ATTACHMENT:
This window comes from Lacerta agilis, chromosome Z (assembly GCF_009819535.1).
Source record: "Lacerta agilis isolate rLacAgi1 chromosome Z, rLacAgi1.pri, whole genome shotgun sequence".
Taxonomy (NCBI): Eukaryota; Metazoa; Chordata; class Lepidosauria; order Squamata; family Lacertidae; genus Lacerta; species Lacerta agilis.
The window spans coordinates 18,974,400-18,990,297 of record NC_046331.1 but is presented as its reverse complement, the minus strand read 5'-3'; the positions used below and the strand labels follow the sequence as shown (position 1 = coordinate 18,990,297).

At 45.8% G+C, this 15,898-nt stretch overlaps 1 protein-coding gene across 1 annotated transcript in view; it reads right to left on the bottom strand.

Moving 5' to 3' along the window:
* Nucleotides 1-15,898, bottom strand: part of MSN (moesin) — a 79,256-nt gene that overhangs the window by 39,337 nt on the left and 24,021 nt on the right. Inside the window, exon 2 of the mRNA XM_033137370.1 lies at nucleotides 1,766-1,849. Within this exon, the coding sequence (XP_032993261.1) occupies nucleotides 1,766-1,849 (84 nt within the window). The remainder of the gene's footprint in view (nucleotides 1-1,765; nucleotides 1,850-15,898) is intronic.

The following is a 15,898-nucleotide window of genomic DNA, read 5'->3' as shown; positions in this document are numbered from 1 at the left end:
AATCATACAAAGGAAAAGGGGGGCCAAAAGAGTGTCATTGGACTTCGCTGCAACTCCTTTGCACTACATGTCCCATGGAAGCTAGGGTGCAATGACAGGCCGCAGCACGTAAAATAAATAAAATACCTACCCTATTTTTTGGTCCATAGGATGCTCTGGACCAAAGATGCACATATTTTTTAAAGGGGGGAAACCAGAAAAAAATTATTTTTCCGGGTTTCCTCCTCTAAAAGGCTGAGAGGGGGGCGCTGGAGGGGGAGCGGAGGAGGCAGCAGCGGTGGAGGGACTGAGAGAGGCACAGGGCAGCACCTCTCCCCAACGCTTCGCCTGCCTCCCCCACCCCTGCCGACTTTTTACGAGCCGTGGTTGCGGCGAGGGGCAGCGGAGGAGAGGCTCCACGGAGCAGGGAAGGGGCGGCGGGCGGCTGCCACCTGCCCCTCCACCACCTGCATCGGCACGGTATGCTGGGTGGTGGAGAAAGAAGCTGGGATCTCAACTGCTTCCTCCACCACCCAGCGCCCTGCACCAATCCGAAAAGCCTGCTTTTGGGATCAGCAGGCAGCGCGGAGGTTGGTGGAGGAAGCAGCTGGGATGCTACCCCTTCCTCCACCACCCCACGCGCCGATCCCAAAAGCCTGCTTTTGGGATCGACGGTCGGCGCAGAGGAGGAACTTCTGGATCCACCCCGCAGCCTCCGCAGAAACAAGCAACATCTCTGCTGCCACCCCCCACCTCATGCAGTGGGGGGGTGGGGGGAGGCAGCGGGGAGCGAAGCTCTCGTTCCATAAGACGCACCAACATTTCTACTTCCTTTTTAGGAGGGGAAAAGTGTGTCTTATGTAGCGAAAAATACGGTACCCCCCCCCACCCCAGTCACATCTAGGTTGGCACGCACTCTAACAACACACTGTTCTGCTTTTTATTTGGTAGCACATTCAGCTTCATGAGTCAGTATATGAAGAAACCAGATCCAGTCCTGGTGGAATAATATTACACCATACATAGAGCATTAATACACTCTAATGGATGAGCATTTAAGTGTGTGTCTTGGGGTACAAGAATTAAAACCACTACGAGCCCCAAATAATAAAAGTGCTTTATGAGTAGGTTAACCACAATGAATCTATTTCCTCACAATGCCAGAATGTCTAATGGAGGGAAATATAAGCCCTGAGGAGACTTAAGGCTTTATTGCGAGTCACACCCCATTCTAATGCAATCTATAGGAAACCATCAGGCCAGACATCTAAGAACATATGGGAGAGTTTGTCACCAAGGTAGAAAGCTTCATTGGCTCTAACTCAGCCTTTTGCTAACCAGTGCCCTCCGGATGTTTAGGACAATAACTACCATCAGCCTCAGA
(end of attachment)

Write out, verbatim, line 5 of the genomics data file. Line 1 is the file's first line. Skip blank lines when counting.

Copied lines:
At 45.8% G+C, this 15,898-nt stretch overlaps 1 protein-coding gene across 1 annotated transcript in view; it reads right to left on the bottom strand.